Photo: Flickr user Jill Carlson.

Six months out from the one-year anniversary of Hurricane Harvey, officials push for more.

As the City of Houston considers stricter regulations for new development in the wake of Hurricane Harvey, experts gathered Wednesday for the first of a two-day conference on flood mitigation and prevention organized by the Severe Storm Prediction, Education, and Evacuation from Disasters Center at Rice University to push for regional planning, increased funding and political action.

“Right after Harvey I could’ve sworn I heard everybody say this is the most important issue we have to deal with going forward,” said Harris County Judge Ed Emmett. “Where the hell are they? They’ve got to show up.”

Stressing the need to act quickly, Emmett was joined Wednesday morning by Houston’s Chief Resilience Officer Steve Costello. Looking six months ahead to the one-year anniversary of the storm, Costello said, “Our residents, both county and city, are going to say, ‘Well what have you done in the last year?’”

Emmett reiterated many of the points outlined in his 15-point plan, including the need for a regional floodwater management organization, adding a third reservoir on the west side of Houston and allowing Harris County to collect some of the sales tax generated in unincorporated parts of the county to put toward flood mitigation and infrastructure. Emmett also stressed the role of the Katy Prairie Conservancy and the protection of green space to the west of the city. “We need to completely protect the Katy prairie,” said Emmett, “just set it aside and say we’re not going to touch it.”

But his regional approach vision also included more participation from smaller jurisdictions, including the more than 1,000 tax-collecting municipal utility districts outside the city boundaries that he said should also be responsible for flood prevention and planning.

That regional approach must also involve more comprehensive planning and not just site-specific requirements, said Costello.

“Simply putting detention everywhere in the city, in the county, sometimes is not the technically feasible way to do it. There are areas in the watershed where you should allow the water to run off quickly,” noted Costello, an engineer whose firm developed a community behind the Barker reservoir, which was flooded when the Army Corps of Engineers decided to release the water from the Addicks and Barker reservoir.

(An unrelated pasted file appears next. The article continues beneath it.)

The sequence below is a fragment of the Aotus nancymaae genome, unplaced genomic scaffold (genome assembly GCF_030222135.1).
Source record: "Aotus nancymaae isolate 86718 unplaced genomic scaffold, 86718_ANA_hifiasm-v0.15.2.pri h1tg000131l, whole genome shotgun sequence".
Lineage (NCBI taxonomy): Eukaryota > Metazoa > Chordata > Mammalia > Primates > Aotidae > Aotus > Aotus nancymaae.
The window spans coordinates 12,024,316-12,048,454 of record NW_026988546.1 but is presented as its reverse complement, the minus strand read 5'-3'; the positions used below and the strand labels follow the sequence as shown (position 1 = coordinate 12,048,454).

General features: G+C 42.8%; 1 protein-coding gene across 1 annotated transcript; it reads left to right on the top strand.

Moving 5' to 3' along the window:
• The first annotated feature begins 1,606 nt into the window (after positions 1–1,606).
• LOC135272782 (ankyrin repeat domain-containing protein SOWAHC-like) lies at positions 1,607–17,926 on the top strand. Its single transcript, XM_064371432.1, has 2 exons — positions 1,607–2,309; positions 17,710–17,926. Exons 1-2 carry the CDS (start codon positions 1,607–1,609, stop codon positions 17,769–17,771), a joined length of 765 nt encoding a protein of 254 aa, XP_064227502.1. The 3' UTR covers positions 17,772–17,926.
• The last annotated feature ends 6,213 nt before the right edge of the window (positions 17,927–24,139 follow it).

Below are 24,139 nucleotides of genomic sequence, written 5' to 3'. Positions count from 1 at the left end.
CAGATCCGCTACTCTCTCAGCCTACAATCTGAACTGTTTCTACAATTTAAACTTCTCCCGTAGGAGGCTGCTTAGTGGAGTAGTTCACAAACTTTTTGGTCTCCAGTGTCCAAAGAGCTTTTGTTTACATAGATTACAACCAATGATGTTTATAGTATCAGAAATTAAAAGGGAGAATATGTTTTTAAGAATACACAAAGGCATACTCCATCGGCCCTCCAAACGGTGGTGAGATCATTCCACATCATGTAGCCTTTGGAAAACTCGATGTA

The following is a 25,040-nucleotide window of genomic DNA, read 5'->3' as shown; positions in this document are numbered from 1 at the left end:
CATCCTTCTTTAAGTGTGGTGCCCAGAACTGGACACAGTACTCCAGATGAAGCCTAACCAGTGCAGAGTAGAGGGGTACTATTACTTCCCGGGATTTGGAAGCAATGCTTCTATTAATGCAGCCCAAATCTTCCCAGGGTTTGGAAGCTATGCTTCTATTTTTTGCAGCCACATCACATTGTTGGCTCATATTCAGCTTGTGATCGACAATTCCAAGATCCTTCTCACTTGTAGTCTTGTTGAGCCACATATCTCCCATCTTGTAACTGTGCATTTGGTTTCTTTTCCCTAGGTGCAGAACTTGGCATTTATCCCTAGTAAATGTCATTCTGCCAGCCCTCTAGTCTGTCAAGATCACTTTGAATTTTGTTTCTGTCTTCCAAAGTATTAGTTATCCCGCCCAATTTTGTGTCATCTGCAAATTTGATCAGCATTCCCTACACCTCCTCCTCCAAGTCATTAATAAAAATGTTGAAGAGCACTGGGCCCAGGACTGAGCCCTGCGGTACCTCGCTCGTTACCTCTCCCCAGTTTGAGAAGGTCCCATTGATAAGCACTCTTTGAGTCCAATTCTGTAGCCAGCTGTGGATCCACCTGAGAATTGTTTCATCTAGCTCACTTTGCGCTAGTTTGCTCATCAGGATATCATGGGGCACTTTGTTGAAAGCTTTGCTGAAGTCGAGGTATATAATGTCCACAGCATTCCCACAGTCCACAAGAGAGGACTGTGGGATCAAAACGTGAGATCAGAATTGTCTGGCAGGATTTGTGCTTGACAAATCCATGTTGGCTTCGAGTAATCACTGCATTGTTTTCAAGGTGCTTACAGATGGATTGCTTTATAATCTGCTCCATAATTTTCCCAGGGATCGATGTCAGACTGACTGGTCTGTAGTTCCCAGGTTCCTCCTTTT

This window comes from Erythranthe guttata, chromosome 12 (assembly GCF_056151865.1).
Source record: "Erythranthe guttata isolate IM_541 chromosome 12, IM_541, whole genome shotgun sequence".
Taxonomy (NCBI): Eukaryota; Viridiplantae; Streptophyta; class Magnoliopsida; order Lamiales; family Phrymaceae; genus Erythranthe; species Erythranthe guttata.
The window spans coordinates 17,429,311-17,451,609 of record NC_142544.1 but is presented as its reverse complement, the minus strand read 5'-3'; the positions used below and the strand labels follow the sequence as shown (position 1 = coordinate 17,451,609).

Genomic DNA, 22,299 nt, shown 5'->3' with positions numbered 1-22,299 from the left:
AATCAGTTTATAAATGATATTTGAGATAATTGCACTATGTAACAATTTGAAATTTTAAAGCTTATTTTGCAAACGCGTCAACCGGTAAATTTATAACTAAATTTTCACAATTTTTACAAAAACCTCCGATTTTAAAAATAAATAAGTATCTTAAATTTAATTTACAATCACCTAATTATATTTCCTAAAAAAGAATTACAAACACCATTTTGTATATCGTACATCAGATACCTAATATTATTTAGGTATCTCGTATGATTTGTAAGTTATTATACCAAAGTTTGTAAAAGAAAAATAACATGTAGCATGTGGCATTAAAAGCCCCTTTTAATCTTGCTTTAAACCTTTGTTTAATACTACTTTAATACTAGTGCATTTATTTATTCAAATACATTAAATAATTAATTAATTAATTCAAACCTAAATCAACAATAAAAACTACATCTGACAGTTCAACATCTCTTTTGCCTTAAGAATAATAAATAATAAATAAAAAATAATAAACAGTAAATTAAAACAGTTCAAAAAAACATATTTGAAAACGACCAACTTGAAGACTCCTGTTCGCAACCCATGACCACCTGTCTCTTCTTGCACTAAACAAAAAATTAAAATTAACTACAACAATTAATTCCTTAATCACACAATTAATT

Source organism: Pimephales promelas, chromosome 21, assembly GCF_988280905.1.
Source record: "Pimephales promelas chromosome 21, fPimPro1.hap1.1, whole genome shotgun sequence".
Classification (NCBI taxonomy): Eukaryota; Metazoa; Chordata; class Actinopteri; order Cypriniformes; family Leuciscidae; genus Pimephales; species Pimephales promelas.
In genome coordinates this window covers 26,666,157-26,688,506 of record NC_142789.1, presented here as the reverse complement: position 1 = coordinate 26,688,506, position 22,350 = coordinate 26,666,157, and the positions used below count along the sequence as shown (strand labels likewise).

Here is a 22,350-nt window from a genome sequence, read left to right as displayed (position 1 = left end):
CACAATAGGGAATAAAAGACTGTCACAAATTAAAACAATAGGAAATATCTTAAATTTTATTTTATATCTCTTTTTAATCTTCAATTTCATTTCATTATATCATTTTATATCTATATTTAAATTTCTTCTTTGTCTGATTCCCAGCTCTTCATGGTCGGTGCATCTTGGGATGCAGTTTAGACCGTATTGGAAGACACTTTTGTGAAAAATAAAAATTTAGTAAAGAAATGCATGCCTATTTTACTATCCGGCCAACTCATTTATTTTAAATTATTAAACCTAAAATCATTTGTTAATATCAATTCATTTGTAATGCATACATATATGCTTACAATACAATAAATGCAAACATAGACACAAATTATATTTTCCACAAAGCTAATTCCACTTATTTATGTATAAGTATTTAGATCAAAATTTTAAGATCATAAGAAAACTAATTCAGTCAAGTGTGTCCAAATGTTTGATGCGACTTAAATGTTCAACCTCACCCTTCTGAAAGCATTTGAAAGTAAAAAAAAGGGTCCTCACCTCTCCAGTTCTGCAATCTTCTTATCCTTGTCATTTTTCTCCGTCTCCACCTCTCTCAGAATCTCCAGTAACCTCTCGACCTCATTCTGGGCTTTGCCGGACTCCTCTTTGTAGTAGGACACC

“Yes, my engineering firm did design...the subdivision behind Barker reservoir,” said Costello, “We were using the 100-year ponding level…is that the right thing? Post-Harvey, no. Is that what it was in the past? Well, yes that’s the way we did it.”

As federal money slowly makes its way to the region, Emmett stressed the importance of evaluating impact. “So many of the programs for flood mitigation and even buyouts like to do a cost-benefit analysis and that cost-benefit analysis is how much money do you save based on the property value. Well, I think that needs to go away,” said Emmett. “I think we ought to be talking about people.”

Emphasizing the pace of the recovery funding process, Costello said the City of Houston has only investigated roughly a third of affected public buildings, a necessary step for funding from the Federal Emergency Management Agency which also conducts its own site investigations. And of those, the two entities have yet to come to a price agreement on a single structure, according to Costello.

But Costello said the city is looking to spend some of the $1 billion in hazard mitigation funding promised to the hard-hit coastal area, half of which was made available this month. Touting several potential projects, Costello pointed to two canal diversions included in the rerouting of I-45 in downtown Houston that would effectively lower the water level of White Oak Bayou there five feet, according to Costello. Additional work upstream near the Heights by I-10 would reduce the water levels there too.

More money is still needed, according to the officials. In particular, Costello called out the state’s Rainy Day fund. “Can you open up the cash register, lend it to us temporarily and we’ll pay you back as the federal dollars come in,” he said of the fund, which would require a special session to access before the legislature meets again in 2019.

“In my opinion, our number one priority ought to be buying ” said Jim Blackburn, a professor in the practice of environmental law in the civil and environmental engineering department at Rice University. “Right now we should get as much money as we can and start buying right away and buying out houses that flooded...Some houses just aren’t “protectable,” said Blackburn, and the “water needs more room.”

Looking forward, Blackburn cautioned against relying on the floodplain maps that he said are slow to reflect change and don’t take adequate account of climate change. “We’re going to be playing catch up,” said Blackburn. And he called out existing development, including construction of the Grand Parkway on the west side to spur further development there. “I think we have misplaced priorities in the community,” said Blackburn, who also highlighted the need for equitable flood prevention planning in higher poverty watersheds and zip codes. “Every time they ask who’s responsible, the answer they get is this,” he said, raising his finger to suggest the various jurisdictions have blamed other entities.

“We’re not going to prevent rain from falling again.” said Emmett. “But what can we do to mitigate it? What can we do to make people safer?”